The Walmart nametag pinned to an ill-fitting vest read “Phoenix,”
but he had no wings,

just long skinny limbs that were good for reaching
merchandise on high shelves.

Thousands of sunless, minimum-wage hours
almost succeeded in reducing him to another corporate zombie
trapped in the dead fluorescent cavern
for the brutally long Florida summer.

Until one early Saturday morning,
when there were almost no customers,
and the assistant manager had spilled something slippery
so he could sock-skate across the floor
because everyone at Walmart lost their minds eventually.

Phoenix restocked the rugs into tall cages
watching his supervisor with amusement,
knowing it was only a matter of time.
He hoisted another rolled rug onto his shoulders,

then, his eyes twinkling from behind thick glasses
he unrolled the rug onto the clean-sliding industrial linoleum.

A cloud of dust arose as he pushed the rug across the floor,
his worn-out sneakers squeaking with hope
as he launched into a running start and leapt onto the polyester,
startled to find that it smelled of sawdust and rich, outdoor spices

The carpet slid with surprising speed past ottomans and futons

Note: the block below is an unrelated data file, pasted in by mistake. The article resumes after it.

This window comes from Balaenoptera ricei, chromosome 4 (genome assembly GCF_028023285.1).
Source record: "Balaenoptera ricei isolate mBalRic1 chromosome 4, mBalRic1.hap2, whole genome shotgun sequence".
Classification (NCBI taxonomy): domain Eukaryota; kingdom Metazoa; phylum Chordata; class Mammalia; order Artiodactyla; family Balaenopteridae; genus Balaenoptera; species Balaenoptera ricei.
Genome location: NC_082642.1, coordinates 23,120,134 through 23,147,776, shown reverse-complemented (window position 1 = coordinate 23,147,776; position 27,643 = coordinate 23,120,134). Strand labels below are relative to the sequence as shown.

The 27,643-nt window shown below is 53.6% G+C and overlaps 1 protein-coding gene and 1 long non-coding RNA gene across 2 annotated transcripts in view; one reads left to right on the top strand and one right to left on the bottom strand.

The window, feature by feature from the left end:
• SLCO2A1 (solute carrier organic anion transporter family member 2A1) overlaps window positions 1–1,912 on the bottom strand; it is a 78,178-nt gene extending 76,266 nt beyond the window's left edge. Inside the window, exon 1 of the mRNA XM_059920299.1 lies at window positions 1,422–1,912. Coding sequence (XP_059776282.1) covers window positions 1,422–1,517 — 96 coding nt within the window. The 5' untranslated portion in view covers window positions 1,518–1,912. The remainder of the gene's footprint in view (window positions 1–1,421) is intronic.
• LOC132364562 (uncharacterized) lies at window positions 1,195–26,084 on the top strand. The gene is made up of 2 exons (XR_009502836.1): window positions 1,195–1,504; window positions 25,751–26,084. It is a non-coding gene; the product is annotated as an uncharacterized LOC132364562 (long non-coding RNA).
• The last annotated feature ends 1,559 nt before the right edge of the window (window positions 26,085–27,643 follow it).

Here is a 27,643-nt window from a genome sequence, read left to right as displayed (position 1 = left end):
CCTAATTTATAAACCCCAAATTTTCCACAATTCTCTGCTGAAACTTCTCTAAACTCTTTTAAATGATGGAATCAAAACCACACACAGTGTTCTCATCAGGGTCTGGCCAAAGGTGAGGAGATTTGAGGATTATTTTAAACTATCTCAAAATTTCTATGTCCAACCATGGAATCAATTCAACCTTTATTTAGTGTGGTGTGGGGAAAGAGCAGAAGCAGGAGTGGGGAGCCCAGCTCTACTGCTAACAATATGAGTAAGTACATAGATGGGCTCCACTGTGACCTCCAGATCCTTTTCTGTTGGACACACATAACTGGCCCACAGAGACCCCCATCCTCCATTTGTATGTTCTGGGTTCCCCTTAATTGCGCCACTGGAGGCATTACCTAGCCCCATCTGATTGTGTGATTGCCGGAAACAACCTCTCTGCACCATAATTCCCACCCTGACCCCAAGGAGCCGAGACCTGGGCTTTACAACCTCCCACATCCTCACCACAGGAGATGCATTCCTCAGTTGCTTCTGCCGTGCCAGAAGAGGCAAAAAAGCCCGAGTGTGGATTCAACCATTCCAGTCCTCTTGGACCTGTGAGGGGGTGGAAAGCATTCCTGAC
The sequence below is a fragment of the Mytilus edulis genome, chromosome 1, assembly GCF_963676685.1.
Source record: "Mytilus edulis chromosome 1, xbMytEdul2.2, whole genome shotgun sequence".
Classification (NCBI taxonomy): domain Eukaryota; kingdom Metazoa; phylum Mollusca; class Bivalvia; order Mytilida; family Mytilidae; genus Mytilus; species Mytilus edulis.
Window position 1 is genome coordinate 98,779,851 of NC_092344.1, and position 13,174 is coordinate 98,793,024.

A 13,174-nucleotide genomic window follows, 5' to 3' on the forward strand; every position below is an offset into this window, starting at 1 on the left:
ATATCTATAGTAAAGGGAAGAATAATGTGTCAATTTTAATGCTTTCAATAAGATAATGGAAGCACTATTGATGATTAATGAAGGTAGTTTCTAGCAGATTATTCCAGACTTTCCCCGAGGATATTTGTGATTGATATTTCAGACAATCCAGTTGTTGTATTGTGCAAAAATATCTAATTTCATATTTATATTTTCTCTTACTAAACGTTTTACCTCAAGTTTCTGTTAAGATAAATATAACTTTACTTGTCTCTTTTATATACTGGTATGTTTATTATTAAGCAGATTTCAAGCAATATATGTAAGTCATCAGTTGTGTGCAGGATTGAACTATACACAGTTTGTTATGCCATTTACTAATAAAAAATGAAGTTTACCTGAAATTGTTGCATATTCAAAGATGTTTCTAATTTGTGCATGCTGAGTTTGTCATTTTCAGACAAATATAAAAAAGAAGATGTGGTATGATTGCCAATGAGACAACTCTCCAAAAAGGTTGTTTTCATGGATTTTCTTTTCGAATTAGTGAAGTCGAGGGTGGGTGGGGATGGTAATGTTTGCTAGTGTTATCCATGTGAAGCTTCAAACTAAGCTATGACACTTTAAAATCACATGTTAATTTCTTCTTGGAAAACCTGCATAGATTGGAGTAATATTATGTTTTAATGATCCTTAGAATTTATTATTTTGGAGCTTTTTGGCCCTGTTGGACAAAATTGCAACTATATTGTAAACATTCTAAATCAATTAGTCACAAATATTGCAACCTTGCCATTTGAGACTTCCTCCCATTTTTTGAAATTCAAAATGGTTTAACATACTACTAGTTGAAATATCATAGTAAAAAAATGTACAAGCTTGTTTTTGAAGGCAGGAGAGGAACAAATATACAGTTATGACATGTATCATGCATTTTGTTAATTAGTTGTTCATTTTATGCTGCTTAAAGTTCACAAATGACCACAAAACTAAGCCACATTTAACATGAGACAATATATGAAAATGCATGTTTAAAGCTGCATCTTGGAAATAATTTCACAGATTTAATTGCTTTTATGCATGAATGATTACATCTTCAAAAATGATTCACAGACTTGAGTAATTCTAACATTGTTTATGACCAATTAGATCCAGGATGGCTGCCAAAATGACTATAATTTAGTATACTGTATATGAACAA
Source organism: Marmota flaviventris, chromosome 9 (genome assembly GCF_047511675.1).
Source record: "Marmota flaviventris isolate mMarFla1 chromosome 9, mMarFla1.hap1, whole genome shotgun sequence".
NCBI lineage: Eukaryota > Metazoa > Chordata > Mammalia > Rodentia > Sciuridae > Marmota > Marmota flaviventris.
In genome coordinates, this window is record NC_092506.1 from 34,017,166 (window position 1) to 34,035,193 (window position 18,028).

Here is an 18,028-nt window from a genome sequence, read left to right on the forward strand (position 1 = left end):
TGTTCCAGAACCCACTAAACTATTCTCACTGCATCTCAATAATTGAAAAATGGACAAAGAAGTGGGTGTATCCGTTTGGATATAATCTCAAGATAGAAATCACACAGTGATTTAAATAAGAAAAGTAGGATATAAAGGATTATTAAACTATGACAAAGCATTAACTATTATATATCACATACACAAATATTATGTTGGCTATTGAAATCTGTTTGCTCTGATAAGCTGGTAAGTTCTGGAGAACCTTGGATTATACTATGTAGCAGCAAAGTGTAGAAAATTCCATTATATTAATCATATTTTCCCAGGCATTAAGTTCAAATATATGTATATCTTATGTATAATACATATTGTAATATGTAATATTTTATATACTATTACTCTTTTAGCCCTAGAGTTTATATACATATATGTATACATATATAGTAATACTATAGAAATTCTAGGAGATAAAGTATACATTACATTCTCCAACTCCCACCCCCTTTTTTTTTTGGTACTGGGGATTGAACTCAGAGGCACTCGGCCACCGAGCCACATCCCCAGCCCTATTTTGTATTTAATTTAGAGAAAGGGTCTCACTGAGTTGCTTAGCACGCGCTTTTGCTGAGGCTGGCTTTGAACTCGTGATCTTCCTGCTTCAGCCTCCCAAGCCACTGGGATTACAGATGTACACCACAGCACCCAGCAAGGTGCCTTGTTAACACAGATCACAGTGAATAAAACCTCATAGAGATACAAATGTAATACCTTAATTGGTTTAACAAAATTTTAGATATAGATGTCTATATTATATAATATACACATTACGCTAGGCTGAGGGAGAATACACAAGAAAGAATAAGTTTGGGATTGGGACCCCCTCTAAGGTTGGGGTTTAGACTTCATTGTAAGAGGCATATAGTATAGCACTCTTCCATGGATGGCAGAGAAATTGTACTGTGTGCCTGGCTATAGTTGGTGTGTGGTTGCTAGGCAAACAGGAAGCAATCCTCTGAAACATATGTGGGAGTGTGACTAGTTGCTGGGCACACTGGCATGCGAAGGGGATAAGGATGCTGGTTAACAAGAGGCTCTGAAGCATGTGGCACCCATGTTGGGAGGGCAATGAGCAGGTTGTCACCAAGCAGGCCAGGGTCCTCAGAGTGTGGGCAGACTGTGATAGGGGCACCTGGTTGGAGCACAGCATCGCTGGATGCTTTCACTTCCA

but it did not stop at the end of the aisle.

It shot past the five-dollar movies and picked up speed

And gained altitude

First inches,

Then feet, until

Phoenix found himself flying

The carpet circled the store once, twice, just below the lights,
as the aisles and the co-workers grew smaller beneath him.

He dove down towards the assistant manager and yelled
“Take it out of my paycheck!” as the carpet sped towards the automatic doors

He heard unfamiliar music—no, it was himself, laughing
as he flung his blue vest overboard and shot
out and up, into the morning sky.

This poem is about: 
Our world
Poetry Terms Demonstrated: 


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